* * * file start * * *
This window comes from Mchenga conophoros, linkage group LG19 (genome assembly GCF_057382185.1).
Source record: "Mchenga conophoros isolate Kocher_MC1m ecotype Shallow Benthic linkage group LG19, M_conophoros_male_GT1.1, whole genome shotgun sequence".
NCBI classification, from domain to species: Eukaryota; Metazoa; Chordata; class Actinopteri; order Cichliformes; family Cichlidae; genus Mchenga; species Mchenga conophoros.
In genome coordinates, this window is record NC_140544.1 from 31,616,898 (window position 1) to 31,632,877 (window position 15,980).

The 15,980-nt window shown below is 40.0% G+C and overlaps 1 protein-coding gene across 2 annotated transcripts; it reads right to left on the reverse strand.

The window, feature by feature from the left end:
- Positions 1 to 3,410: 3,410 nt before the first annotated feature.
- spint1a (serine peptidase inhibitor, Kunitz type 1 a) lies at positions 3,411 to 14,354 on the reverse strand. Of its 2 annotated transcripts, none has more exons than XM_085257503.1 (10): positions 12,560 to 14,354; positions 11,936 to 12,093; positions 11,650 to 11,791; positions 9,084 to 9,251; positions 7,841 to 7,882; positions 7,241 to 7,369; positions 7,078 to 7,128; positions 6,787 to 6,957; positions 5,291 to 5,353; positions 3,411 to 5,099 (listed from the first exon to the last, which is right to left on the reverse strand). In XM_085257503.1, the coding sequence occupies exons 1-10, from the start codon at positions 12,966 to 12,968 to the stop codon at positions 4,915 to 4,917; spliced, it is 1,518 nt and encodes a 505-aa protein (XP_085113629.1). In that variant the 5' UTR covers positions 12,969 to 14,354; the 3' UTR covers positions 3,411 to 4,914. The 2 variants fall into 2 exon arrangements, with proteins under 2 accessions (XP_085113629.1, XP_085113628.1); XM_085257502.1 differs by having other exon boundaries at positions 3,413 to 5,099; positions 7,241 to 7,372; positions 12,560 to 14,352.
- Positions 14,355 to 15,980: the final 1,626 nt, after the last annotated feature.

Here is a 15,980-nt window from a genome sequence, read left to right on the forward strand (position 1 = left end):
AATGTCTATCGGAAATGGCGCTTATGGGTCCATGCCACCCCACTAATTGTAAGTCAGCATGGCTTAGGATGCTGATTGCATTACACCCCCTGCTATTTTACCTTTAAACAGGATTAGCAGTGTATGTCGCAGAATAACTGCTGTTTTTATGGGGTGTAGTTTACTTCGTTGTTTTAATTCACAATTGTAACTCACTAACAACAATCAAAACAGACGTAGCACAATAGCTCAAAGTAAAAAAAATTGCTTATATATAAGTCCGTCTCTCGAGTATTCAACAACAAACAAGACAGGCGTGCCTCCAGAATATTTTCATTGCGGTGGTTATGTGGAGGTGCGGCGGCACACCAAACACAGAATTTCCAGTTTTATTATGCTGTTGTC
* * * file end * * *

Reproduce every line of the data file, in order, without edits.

This window comes from Mchenga conophoros, linkage group LG19 (genome assembly GCF_057382185.1).
Source record: "Mchenga conophoros isolate Kocher_MC1m ecotype Shallow Benthic linkage group LG19, M_conophoros_male_GT1.1, whole genome shotgun sequence".
NCBI classification, from domain to species: Eukaryota; Metazoa; Chordata; class Actinopteri; order Cichliformes; family Cichlidae; genus Mchenga; species Mchenga conophoros.
In genome coordinates, this window is record NC_140544.1 from 31,616,898 (window position 1) to 31,632,877 (window position 15,980).

The 15,980-nt window shown below is 40.0% G+C and overlaps 1 protein-coding gene across 2 annotated transcripts; it reads right to left on the reverse strand.

The window, feature by feature from the left end:
- Positions 1 to 3,410: 3,410 nt before the first annotated feature.
- spint1a (serine peptidase inhibitor, Kunitz type 1 a) lies at positions 3,411 to 14,354 on the reverse strand. Of its 2 annotated transcripts, none has more exons than XM_085257503.1 (10): positions 12,560 to 14,354; positions 11,936 to 12,093; positions 11,650 to 11,791; positions 9,084 to 9,251; positions 7,841 to 7,882; positions 7,241 to 7,369; positions 7,078 to 7,128; positions 6,787 to 6,957; positions 5,291 to 5,353; positions 3,411 to 5,099 (listed from the first exon to the last, which is right to left on the reverse strand). In XM_085257503.1, the coding sequence occupies exons 1-10, from the start codon at positions 12,966 to 12,968 to the stop codon at positions 4,915 to 4,917; spliced, it is 1,518 nt and encodes a 505-aa protein (XP_085113629.1). In that variant the 5' UTR covers positions 12,969 to 14,354; the 3' UTR covers positions 3,411 to 4,914. The 2 variants fall into 2 exon arrangements, with proteins under 2 accessions (XP_085113629.1, XP_085113628.1); XM_085257502.1 differs by having other exon boundaries at positions 3,413 to 5,099; positions 7,241 to 7,372; positions 12,560 to 14,352.
- Positions 14,355 to 15,980: the final 1,626 nt, after the last annotated feature.

Here is a 15,980-nt window from a genome sequence, read left to right on the forward strand (position 1 = left end):
AATGTCTATCGGAAATGGCGCTTATGGGTCCATGCCACCCCACTAATTGTAAGTCAGCATGGCTTAGGATGCTGATTGCATTACACCCCCTGCTATTTTACCTTTAAACAGGATTAGCAGTGTATGTCGCAGAATAACTGCTGTTTTTATGGGGTGTAGTTTACTTCGTTGTTTTAATTCACAATTGTAACTCACTAACAACAATCAAAACAGACGTAGCACAATAGCTCAAAGTAAAAAAAATTGCTTATATATAAGTCCGTCTCTCGAGTATTCAACAACAAACAAGACAGGCGTGCCTCCAGAATATTTTCATTGCGGTGGTTATGTGGAGGTGCGGCGGCACACCAAACACAGAATTTCCAGTTTTATTATGCTGTTGTC